They are horribly underpaid but the nature of the disagreement has less to do with whether you can agree to a contract that is illegal - and hence not enforcable no matter if you signed - you can't agree to being paid less than minimum wage for example [Internships are a popular dodge for employers lately]. This dispute has more to do with a contract that limits employer / employee disputes to binding arbitration. From the LA Times quoting the lawyers for the defense:
“Both [plaintiffs] signed written employment agreements stating that ‘all disputes’ they have with the Oakland Raiders shall be subject to binding arbitration through the National Football League,” wrote attorney David J. Reis on behalf of the team. Raiderettes, he said, “are not entitled to seek redress in a court of law for any of their claims.” Nor, says the team, can the women be part of a class-action lawsuit.
It's reprehensibe in my view but I'm just trying to clarify the issue here.
posted by vapidave at 7:10 AM on April 3, 2014 [3 favorites]


Rather, it is a medium-sized business that makes millions upon millions of dollars. They could pay the Raiderettes $25k each per season plus travel expenses, and it would have practically no impact on their bottom line.

You're right, but keep in mind that the Raiders owners come from a group of people which collectively decided to lock out the league's referees over .035% of the league's total revenue (yes, .035% and not 3.5%, as in $3.2 million out of $9 billion), and only caved when the poor quality of the officiating had become a national embarrassment. The NFL has passed into a realm beyond penny-wise and pound-foolish where the only things that exist are defeating your imagined enemies at any cost and marveling at your own hubris.
posted by Copronymus at 7:15 AM on April 3, 2014 [17 favorites]


Thanks for the additional info, vapidave. IANAL, but my initial reaction would be that I would think binding arbitration clauses would be limited to disputes over the interpretation or application of the contract itself but not apply to accusations of labor law violations (if this does in fact constitute a violation of California labor law). Can you really sign away your right to pursue redress in the courts for violation of the law (as opposed to violation of the contract)?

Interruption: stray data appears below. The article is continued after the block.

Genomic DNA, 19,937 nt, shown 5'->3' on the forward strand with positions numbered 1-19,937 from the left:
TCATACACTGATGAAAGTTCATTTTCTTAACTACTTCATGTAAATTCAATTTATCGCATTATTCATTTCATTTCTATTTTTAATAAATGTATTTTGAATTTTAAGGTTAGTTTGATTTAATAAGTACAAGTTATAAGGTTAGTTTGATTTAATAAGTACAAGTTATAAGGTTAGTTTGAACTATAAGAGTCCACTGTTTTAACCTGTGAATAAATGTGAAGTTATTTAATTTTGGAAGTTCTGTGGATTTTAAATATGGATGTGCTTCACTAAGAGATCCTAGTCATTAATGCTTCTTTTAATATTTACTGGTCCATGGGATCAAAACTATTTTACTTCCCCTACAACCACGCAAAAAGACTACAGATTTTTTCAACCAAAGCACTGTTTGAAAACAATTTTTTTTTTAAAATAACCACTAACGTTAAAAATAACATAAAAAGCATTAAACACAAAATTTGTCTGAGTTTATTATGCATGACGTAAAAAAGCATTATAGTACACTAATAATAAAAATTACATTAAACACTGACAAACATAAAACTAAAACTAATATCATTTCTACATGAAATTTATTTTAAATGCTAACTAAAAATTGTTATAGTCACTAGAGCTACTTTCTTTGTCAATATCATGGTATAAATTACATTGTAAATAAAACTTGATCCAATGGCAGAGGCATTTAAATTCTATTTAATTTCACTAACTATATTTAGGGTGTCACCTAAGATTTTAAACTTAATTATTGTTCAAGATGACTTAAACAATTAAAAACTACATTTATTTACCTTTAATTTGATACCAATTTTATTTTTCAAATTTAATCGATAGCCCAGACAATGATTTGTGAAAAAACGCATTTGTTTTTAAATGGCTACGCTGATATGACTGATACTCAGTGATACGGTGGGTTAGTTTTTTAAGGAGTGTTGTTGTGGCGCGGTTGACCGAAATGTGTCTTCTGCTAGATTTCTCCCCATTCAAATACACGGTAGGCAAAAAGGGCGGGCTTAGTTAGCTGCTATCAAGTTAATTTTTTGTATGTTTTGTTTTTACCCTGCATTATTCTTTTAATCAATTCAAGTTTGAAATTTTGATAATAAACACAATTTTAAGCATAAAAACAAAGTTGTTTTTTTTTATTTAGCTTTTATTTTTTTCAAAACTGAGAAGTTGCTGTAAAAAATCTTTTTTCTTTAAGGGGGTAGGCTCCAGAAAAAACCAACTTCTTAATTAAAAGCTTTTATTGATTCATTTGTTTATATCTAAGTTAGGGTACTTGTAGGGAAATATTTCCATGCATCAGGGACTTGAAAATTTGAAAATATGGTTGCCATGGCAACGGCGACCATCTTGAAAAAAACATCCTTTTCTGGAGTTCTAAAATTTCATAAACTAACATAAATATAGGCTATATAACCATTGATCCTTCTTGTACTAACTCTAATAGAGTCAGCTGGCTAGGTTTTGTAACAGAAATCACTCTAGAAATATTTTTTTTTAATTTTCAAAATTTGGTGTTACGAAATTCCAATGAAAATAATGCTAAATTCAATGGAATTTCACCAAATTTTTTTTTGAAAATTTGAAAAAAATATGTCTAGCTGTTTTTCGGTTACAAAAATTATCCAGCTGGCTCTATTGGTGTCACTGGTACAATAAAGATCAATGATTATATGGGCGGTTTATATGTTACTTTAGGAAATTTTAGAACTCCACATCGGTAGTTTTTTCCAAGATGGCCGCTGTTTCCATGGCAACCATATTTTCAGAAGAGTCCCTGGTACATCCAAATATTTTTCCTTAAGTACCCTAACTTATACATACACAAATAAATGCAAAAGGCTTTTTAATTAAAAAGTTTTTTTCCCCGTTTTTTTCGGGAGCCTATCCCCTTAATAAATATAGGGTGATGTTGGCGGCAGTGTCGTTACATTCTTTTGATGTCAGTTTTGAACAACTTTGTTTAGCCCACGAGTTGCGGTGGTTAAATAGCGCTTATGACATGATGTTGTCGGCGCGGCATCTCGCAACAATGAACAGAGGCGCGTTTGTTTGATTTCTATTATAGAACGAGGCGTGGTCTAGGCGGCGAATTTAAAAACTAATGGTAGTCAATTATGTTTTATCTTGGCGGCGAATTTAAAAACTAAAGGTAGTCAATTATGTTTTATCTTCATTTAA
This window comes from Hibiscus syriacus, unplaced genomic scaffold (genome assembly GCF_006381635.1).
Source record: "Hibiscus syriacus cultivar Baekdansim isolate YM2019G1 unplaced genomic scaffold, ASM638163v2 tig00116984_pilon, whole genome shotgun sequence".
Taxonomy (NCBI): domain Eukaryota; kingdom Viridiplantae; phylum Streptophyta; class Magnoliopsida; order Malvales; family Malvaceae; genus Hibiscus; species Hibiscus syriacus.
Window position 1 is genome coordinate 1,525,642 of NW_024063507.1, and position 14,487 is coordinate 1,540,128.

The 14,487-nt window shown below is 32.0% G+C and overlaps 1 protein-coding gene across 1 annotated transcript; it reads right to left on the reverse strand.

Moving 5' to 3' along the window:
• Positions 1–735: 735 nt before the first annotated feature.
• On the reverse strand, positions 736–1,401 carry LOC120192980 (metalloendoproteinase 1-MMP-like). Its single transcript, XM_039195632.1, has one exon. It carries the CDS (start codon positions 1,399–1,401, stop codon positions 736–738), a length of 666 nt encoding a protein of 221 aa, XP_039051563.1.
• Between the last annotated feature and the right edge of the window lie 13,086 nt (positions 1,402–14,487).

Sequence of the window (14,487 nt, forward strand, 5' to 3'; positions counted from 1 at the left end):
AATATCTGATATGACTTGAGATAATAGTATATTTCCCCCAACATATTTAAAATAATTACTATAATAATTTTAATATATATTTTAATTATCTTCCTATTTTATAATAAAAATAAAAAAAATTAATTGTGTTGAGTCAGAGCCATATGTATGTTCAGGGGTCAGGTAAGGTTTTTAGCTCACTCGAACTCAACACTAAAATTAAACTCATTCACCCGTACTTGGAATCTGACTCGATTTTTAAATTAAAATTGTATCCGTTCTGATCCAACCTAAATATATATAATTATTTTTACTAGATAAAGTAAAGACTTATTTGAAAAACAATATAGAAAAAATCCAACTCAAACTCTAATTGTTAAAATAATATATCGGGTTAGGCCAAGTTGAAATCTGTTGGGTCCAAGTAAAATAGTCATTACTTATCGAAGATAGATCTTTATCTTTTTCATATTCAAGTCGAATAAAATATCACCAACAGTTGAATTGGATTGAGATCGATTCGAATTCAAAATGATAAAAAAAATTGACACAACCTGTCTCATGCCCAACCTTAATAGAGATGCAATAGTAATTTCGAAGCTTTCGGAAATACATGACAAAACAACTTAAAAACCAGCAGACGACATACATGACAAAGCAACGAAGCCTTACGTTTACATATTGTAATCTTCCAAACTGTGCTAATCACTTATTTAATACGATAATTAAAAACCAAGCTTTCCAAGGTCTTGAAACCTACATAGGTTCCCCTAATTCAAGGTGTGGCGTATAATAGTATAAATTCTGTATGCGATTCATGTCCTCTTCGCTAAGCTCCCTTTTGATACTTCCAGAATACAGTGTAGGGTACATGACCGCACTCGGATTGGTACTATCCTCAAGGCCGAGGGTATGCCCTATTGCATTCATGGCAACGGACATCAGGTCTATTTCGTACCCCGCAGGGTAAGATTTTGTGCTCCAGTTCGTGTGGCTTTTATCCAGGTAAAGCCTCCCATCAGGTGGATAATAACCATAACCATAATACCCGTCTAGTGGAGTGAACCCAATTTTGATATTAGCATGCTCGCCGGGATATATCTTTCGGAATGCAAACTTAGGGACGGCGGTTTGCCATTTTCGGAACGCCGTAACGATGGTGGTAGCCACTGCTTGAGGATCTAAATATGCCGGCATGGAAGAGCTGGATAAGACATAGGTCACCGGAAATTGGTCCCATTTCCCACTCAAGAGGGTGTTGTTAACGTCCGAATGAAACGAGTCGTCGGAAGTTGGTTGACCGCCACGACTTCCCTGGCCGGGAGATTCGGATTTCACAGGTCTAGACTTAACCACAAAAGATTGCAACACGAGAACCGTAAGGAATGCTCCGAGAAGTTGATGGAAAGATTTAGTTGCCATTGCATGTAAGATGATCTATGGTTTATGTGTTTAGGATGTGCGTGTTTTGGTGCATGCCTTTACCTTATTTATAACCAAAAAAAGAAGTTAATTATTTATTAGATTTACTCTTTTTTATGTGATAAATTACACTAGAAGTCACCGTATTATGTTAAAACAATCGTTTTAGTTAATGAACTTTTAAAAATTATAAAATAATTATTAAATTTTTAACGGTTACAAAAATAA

posted by drlith at 7:25 AM on April 3, 2014 [2 favorites]


No illegal contract "violation of the law" is enforcable via any court and that is the hinge on which this case pivots I think. IANAL as well, perhaps some will clarify. The defense is arguing that no law has been violated [because contracts were signed where disputes would be submitted to binding arbitration and any violation of the law might be corrected in the arbitration process.].

It's a dodge in my opinion. A clever dodge but a dodge nonetheless. Arbitration has become a sort of shadow legal system I think.

I'm hoping some lawyers will offer their opinion.
posted by vapidave at 8:01 AM on April 3, 2014


It seems to me, if this is legal we should probably consider changing that state of affairs.
posted by xarnop at 8:02 AM on April 3, 2014


> [Internships are a popular dodge for employers lately]

That is what they will argue--it is an internship. True Fact: The Raiders' new quarterback Matt Shaub's wife met him while he was playing for the Atlanta Falcons and she was a Falcons cheerleader. NFL teams could probably charge for the privilege of being an NFL cheerleader. If you took Economics 1 and learned about opportunity cost, then you know they already are charging for it.